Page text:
We need to do a better job of obtaining systematic insights into patterns and practices of discrimination. One complicating factor is that the acquisition of recent, detailed, and systematic data with rigorous sampling for appropriate statistical analysis at the national level is a challenging task. Nevertheless, since sexual misconduct has been widely reported in the media, some public data are readily available for analysis. The Institute for Good Government and Inclusion (IGGI, a non-partisan 501(c)(3) public policy think tank) obtained data comprised of 113 cases of alleged sexual misconduct at the University of CA. These are referred to in an article titled, “Sexual harassment: records show how University of California faculty target students.” We are currently evaluating this dataset but we expect that the results of this analysis will aid not only the UC system but also other colleges and universities as they continue to develop best practices for combating violence against women.
As a start, here are ten lessons drawn from the investigation files for one faculty member accused of sexual harassment. Note that many of these points were previously delivered in October of 2017, when IGGI’s Dr. Le delivered a talk about “Sexual Harassment and its Effect on Women in the Academy” at an NSF-funded conference “Professional Advancement Through Narrative” in Washington DC.
Ten Insights Regarding Sexual Harassment:
|1||Fear of retaliation is real.||The literature states that graduate students are particularly vulnerable, with many students stating that they were unwilling to report the harasser for sexual misconduct because they thought the accused could influence their careers|
|2||Respondent (or accused) often claimed that the complainant was willing.||Power differences made students feel like they had to go along until they couldn’t take it anymore, so harassment stretches over time.|
|3||Victims report a fear of not being believed||Students were unwilling to make protected disclosures until they found out that others were also reporting, so it is important to encourage victims to report.|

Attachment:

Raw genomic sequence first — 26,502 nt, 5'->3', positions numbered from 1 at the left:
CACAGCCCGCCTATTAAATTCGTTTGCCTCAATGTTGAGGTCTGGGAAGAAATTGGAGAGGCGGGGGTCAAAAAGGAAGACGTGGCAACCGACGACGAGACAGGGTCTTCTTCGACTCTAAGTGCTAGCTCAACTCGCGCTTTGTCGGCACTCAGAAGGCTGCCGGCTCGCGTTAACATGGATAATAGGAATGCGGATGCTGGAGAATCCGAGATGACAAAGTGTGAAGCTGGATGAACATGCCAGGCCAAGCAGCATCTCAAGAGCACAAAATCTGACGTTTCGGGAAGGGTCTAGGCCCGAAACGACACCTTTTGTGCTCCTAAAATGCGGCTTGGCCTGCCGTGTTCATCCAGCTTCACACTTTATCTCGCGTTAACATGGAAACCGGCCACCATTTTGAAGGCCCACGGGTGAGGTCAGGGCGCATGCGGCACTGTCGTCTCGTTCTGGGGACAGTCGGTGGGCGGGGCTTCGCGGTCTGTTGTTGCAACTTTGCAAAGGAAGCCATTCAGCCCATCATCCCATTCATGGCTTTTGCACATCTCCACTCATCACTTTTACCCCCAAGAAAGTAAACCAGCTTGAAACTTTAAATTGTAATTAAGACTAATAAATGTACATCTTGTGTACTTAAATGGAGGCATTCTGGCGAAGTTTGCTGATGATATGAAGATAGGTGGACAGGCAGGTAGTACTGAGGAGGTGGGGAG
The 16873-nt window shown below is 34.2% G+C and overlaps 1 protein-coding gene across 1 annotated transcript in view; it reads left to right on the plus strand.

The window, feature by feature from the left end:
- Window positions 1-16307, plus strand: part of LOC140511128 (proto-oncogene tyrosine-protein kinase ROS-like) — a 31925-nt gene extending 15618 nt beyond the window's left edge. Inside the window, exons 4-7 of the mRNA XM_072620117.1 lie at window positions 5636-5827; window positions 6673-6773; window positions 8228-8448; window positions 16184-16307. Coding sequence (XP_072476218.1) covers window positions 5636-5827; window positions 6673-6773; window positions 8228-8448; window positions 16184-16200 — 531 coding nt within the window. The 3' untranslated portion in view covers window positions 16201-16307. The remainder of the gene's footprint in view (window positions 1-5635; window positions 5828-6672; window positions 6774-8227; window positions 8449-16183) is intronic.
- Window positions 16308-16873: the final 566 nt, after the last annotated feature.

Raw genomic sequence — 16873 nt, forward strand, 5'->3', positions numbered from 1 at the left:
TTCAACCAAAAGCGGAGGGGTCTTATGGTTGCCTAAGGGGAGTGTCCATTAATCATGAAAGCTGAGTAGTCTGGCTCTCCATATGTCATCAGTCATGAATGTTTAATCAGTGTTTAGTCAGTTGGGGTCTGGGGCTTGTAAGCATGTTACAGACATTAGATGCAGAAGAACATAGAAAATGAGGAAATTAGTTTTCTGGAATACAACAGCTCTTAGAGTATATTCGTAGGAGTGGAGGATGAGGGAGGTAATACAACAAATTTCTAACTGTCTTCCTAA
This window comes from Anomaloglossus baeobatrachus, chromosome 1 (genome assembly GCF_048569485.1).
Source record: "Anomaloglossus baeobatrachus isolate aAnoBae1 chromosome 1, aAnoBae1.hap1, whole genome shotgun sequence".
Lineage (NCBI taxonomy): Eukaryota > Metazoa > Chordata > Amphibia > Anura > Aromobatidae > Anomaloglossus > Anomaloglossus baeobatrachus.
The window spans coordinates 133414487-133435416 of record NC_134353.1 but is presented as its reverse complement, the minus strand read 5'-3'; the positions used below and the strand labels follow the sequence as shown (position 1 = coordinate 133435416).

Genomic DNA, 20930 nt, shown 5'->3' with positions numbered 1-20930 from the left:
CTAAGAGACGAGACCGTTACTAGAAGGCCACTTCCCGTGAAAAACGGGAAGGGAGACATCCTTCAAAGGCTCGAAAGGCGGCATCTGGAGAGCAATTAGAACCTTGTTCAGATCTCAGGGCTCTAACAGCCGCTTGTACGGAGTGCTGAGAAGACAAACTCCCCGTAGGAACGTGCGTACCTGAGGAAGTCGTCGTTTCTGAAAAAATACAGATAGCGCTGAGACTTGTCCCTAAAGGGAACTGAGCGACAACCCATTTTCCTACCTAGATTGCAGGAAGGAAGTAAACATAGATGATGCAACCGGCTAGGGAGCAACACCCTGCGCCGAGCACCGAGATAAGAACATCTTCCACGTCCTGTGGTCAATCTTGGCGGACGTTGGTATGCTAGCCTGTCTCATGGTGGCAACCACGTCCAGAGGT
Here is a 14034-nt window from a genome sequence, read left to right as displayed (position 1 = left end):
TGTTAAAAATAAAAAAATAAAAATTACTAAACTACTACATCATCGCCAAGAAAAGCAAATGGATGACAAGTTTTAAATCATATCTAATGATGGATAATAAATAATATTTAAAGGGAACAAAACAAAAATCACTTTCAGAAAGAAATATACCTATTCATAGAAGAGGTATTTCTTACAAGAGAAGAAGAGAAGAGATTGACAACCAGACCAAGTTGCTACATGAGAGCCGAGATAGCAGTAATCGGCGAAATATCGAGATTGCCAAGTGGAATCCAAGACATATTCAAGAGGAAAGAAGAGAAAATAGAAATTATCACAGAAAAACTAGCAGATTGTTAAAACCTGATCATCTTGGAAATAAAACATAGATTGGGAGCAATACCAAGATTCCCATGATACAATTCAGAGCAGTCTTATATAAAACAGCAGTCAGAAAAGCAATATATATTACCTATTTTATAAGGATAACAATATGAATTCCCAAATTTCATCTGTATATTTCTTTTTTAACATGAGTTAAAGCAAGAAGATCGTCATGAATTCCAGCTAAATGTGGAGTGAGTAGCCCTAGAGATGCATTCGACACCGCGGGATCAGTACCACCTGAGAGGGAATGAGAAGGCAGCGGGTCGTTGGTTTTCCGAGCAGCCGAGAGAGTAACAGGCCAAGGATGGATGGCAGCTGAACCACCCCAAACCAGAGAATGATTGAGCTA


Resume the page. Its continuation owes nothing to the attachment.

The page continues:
|4||We should rely on more than numbers to understand affected subgroups.||It is easier for faculty members to access graduate students than undergrads, but the sheer number of undergraduates mean there are more of these complaints about predators.|
|5||Sexual harassment affects the learning environment of the student.||faculty member was reported by a third party (graduate student) for touching the bare shoulder of an undergraduate and taking a photo of her with a lollipop in her mouth. To this third party, the victim appeared to have lost interest in the class after the harassment.|
|6||We need training to encourage reporting by observers.||Third party or witness reporting of sexual harassment is important. We need to encourage whistleblowing to identify significant cases that might go otherwise unreported.|
|7||Harassment may not be apparent on the surface.||Students often must negotiate ongoing interactions with the accused on campus.|
|8||We may not know what comprises sexual harassment well enough, so we need better training on examples of sexual harassment in real life.||“I thought that it was only me.” “I was unsure of whether I had done something wrong. And so the fact that I later learned that it was a pattern of behavior meant I was able to contextualize what happened,” reported one victim.|
|9||Training with actual examples of how to report misconduct is important.||Victims may not know our rights (applied) or how to report sexual harassment, so training should include this.|
|10||We need more a priori training on evidence to collect for victims of sexual misconduct.||Victims are the ones on the scene and may delay reporting for various reasons. Contrary to the narrative that we are punishing many innocent respondents, the burden for a preponderance of evidence is often hard to meet.|
We will provide ongoing study updates at IGGI’s website
Loan K. Le is the President of the Institute for Good Government and Inclusion.